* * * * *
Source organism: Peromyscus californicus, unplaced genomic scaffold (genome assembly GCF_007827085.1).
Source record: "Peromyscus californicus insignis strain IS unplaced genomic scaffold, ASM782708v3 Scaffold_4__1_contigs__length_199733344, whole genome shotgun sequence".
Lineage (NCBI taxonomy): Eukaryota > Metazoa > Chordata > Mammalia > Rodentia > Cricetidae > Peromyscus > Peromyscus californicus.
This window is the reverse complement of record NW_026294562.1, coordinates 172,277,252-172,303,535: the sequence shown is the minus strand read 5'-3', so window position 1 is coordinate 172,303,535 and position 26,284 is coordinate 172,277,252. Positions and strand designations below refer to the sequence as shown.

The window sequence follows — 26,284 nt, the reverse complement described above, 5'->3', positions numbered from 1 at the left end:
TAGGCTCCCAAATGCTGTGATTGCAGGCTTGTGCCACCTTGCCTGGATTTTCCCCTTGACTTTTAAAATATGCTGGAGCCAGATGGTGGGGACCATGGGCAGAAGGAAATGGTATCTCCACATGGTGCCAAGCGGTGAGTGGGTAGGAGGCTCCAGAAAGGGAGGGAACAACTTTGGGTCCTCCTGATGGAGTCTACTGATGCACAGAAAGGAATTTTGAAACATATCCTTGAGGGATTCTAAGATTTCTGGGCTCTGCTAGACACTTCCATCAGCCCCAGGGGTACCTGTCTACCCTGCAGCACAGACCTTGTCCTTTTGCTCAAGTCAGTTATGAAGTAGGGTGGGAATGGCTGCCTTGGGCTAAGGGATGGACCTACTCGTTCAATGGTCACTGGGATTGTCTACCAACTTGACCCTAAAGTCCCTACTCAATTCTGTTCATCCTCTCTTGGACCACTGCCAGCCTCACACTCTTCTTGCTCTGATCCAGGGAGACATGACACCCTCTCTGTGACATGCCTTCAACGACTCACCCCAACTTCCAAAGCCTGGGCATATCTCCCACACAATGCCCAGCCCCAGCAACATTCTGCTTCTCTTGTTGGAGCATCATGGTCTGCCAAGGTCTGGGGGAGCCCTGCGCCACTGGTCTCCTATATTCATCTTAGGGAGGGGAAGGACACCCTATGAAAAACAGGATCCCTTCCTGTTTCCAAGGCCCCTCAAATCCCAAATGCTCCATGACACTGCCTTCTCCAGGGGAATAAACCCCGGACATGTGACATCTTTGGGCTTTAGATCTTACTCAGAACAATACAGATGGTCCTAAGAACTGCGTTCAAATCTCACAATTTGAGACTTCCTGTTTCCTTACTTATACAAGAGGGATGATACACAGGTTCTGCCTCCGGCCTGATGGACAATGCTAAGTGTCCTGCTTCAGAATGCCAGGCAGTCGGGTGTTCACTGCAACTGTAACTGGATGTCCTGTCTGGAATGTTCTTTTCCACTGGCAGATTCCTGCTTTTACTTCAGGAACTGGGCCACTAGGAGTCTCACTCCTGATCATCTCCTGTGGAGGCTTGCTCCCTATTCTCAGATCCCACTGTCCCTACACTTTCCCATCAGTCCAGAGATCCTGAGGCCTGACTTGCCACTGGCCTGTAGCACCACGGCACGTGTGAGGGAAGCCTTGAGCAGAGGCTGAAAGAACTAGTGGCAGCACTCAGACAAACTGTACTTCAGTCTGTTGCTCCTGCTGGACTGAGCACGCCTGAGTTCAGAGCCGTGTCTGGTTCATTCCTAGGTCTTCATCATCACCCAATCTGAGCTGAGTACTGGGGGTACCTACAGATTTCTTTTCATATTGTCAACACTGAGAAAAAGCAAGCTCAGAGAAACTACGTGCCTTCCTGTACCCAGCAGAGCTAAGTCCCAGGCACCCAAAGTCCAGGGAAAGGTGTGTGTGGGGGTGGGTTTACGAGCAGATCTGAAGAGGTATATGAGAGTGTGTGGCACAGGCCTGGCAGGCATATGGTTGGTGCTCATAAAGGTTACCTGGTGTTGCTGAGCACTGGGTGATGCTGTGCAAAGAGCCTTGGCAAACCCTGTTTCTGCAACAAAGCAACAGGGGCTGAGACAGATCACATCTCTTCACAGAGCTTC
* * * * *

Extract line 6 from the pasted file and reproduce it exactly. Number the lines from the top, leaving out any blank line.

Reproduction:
TAGGCTCCCAAATGCTGTGATTGCAGGCTTGTGCCACCTTGCCTGGATTTTCCCCTTGACTTTTAAAATATGCTGGAGCCAGATGGTGGGGACCATGGGCAGAAGGAAATGGTATCTCCACATGGTGCCAAGCGGTGAGTGGGTAGGAGGCTCCAGAAAGGGAGGGAACAACTTTGGGTCCTCCTGATGGAGTCTACTGATGCACAGAAAGGAATTTTGAAACATATCCTTGAGGGATTCTAAGATTTCTGGGCTCTGCTAGACACTTCCATCAGCCCCAGGGGTACCTGTCTACCCTGCAGCACAGACCTTGTCCTTTTGCTCAAGTCAGTTATGAAGTAGGGTGGGAATGGCTGCCTTGGGCTAAGGGATGGACCTACTCGTTCAATGGTCACTGGGATTGTCTACCAACTTGACCCTAAAGTCCCTACTCAATTCTGTTCATCCTCTCTTGGACCACTGCCAGCCTCACACTCTTCTTGCTCTGATCCAGGGAGACATGACACCCTCTCTGTGACATGCCTTCAACGACTCACCCCAACTTCCAAAGCCTGGGCATATCTCCCACACAATGCCCAGCCCCAGCAACATTCTGCTTCTCTTGTTGGAGCATCATGGTCTGCCAAGGTCTGGGGGAGCCCTGCGCCACTGGTCTCCTATATTCATCTTAGGGAGGGGAAGGACACCCTATGAAAAACAGGATCCCTTCCTGTTTCCAAGGCCCCTCAAATCCCAAATGCTCCATGACACTGCCTTCTCCAGGGGAATAAACCCCGGACATGTGACATCTTTGGGCTTTAGATCTTACTCAGAACAATACAGATGGTCCTAAGAACTGCGTTCAAATCTCACAATTTGAGACTTCCTGTTTCCTTACTTATACAAGAGGGATGATACACAGGTTCTGCCTCCGGCCTGATGGACAATGCTAAGTGTCCTGCTTCAGAATGCCAGGCAGTCGGGTGTTCACTGCAACTGTAACTGGATGTCCTGTCTGGAATGTTCTTTTCCACTGGCAGATTCCTGCTTTTACTTCAGGAACTGGGCCACTAGGAGTCTCACTCCTGATCATCTCCTGTGGAGGCTTGCTCCCTATTCTCAGATCCCACTGTCCCTACACTTTCCCATCAGTCCAGAGATCCTGAGGCCTGACTTGCCACTGGCCTGTAGCACCACGGCACGTGTGAGGGAAGCCTTGAGCAGAGGCTGAAAGAACTAGTGGCAGCACTCAGACAAACTGTACTTCAGTCTGTTGCTCCTGCTGGACTGAGCACGCCTGAGTTCAGAGCCGTGTCTGGTTCATTCCTAGGTCTTCATCATCACCCAATCTGAGCTGAGTACTGGGGGTACCTACAGATTTCTTTTCATATTGTCAACACTGAGAAAAAGCAAGCTCAGAGAAACTACGTGCCTTCCTGTACCCAGCAGAGCTAAGTCCCAGGCACCCAAAGTCCAGGGAAAGGTGTGTGTGGGGGTGGGTTTACGAGCAGATCTGAAGAGGTATATGAGAGTGTGTGGCACAGGCCTGGCAGGCATATGGTTGGTGCTCATAAAGGTTACCTGGTGTTGCTGAGCACTGGGTGATGCTGTGCAAAGAGCCTTGGCAAACCCTGTTTCTGCAACAAAGCAACAGGGGCTGAGACAGATCACATCTCTTCACAGAGCTTC